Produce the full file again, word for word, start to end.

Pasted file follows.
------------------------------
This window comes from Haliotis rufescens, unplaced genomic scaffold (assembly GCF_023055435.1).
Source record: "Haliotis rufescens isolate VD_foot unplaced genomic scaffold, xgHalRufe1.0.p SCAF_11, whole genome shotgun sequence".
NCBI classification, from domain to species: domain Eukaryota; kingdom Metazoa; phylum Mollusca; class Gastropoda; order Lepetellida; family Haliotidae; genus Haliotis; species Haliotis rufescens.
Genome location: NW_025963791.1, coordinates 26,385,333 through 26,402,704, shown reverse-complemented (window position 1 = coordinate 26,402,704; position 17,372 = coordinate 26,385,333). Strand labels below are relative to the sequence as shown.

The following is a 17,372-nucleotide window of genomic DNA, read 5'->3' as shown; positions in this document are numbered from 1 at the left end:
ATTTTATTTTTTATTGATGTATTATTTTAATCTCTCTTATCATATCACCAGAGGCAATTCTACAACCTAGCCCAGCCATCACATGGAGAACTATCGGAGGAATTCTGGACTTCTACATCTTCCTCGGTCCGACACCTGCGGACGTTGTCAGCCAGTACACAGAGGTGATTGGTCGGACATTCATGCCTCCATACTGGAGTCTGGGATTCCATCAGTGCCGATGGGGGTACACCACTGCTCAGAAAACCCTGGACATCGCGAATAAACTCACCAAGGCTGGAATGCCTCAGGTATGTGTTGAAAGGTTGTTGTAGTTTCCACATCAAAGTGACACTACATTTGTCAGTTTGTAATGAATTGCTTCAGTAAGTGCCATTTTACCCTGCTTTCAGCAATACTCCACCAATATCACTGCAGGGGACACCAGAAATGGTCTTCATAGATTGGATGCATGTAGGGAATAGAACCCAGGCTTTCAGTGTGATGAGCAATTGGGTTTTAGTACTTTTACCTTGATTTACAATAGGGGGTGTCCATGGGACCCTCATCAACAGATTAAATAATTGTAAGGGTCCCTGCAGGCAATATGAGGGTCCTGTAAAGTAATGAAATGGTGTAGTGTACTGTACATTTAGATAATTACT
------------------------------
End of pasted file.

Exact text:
This window comes from Haliotis rufescens, unplaced genomic scaffold (assembly GCF_023055435.1).
Source record: "Haliotis rufescens isolate VD_foot unplaced genomic scaffold, xgHalRufe1.0.p SCAF_11, whole genome shotgun sequence".
NCBI classification, from domain to species: domain Eukaryota; kingdom Metazoa; phylum Mollusca; class Gastropoda; order Lepetellida; family Haliotidae; genus Haliotis; species Haliotis rufescens.
Genome location: NW_025963791.1, coordinates 26,385,333 through 26,402,704, shown reverse-complemented (window position 1 = coordinate 26,402,704; position 17,372 = coordinate 26,385,333). Strand labels below are relative to the sequence as shown.

The following is a 17,372-nucleotide window of genomic DNA, read 5'->3' as shown; positions in this document are numbered from 1 at the left end:
ATTTTATTTTTTATTGATGTATTATTTTAATCTCTCTTATCATATCACCAGAGGCAATTCTACAACCTAGCCCAGCCATCACATGGAGAACTATCGGAGGAATTCTGGACTTCTACATCTTCCTCGGTCCGACACCTGCGGACGTTGTCAGCCAGTACACAGAGGTGATTGGTCGGACATTCATGCCTCCATACTGGAGTCTGGGATTCCATCAGTGCCGATGGGGGTACACCACTGCTCAGAAAACCCTGGACATCGCGAATAAACTCACCAAGGCTGGAATGCCTCAGGTATGTGTTGAAAGGTTGTTGTAGTTTCCACATCAAAGTGACACTACATTTGTCAGTTTGTAATGAATTGCTTCAGTAAGTGCCATTTTACCCTGCTTTCAGCAATACTCCACCAATATCACTGCAGGGGACACCAGAAATGGTCTTCATAGATTGGATGCATGTAGGGAATAGAACCCAGGCTTTCAGTGTGATGAGCAATTGGGTTTTAGTACTTTTACCTTGATTTACAATAGGGGGTGTCCATGGGACCCTCATCAACAGATTAAATAATTGTAAGGGTCCCTGCAGGCAATATGAGGGTCCTGTAAAGTAATGAAATGGTGTAGTGTACTGTACATTTAGATAATTACT